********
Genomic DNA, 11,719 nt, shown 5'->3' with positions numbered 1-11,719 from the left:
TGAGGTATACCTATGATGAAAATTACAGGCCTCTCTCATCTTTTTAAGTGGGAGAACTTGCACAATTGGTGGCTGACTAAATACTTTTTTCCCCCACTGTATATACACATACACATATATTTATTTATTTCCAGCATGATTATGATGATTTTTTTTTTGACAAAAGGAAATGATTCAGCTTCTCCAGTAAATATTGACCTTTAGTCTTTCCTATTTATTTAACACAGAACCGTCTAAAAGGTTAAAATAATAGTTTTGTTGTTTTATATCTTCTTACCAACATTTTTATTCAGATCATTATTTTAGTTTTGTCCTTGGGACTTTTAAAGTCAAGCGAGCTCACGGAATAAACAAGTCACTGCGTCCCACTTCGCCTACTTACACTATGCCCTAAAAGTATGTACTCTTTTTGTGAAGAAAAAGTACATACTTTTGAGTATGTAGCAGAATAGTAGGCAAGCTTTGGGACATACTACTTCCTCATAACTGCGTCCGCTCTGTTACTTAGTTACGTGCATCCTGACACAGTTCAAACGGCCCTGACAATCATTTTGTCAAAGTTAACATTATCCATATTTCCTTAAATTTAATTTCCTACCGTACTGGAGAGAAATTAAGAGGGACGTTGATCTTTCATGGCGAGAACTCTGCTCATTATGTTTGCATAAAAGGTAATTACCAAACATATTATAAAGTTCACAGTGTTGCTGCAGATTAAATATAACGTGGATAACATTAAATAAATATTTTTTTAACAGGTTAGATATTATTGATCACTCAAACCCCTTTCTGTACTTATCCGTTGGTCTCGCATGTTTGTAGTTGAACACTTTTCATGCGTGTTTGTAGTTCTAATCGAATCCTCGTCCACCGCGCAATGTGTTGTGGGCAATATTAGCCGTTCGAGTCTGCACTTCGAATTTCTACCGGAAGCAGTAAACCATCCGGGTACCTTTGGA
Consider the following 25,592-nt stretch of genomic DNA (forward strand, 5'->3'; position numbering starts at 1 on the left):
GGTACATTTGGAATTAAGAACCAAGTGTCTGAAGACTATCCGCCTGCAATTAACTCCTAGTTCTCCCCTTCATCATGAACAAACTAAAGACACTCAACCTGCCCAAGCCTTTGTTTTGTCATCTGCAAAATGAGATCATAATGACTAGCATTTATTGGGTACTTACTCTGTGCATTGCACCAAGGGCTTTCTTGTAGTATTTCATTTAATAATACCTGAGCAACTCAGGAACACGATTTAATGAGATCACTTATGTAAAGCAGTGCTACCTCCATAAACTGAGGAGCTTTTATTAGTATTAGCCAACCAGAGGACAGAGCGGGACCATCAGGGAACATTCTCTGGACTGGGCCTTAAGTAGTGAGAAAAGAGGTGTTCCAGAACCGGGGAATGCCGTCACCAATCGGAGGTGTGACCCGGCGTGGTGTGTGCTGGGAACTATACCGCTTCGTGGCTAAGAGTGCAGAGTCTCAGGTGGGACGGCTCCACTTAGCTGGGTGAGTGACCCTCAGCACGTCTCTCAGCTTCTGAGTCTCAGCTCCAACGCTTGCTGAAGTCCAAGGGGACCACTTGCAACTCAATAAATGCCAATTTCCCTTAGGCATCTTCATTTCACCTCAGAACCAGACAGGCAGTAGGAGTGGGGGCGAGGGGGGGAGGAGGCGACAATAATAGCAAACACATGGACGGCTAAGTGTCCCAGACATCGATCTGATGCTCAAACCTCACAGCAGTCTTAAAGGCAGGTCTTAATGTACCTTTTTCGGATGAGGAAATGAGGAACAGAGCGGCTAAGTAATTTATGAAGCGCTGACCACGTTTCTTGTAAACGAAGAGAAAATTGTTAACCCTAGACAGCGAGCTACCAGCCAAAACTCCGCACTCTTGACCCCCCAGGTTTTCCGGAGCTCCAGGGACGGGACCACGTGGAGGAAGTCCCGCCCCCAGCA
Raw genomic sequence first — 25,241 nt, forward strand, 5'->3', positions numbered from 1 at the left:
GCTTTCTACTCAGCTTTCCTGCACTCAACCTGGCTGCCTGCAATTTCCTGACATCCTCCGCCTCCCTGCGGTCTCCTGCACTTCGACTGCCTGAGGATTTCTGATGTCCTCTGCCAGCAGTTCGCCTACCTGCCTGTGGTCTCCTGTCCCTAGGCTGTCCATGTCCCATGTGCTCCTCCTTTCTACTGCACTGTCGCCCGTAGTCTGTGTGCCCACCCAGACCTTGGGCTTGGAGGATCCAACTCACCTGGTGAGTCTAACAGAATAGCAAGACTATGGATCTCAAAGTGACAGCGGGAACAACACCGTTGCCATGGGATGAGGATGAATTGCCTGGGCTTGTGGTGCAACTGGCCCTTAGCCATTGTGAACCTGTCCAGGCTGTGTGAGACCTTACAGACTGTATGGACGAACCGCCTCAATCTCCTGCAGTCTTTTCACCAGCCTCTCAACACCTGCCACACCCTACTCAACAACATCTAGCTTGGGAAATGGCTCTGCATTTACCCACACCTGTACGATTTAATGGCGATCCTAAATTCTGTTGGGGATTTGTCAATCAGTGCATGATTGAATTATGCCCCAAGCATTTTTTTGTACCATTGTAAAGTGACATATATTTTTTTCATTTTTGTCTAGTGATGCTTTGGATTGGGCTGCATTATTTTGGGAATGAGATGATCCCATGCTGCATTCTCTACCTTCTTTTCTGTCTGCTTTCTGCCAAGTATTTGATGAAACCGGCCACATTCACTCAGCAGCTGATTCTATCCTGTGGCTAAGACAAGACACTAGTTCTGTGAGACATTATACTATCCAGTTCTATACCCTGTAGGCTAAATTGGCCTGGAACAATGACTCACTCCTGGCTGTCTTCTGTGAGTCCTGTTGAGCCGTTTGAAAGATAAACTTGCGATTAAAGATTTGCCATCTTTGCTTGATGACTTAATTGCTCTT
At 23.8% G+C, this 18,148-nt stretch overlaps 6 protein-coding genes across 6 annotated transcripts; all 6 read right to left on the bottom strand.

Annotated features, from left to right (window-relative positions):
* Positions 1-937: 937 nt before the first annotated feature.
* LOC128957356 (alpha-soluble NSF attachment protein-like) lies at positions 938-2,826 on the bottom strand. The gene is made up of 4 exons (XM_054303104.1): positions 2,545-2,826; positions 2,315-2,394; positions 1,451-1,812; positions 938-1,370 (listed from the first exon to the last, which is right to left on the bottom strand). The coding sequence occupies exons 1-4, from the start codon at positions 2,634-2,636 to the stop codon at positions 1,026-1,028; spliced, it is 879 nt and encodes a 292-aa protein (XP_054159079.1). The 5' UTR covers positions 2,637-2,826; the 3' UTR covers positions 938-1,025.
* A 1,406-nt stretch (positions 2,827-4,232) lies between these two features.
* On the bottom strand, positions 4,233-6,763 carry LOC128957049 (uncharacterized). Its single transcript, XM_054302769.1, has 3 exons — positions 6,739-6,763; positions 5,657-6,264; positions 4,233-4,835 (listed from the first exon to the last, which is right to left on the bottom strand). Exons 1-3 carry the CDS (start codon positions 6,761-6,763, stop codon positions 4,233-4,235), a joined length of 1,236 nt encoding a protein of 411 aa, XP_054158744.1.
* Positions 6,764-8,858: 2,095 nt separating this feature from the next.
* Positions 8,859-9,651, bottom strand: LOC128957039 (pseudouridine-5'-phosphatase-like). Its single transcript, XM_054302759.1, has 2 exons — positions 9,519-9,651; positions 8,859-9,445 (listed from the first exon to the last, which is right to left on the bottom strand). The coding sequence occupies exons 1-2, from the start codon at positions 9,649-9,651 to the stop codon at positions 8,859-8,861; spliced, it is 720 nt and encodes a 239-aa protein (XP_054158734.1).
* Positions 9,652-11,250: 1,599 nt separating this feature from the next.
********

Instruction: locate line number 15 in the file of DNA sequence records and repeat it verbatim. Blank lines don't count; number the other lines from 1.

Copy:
* Positions 9,652-11,250: 1,599 nt separating this feature from the next.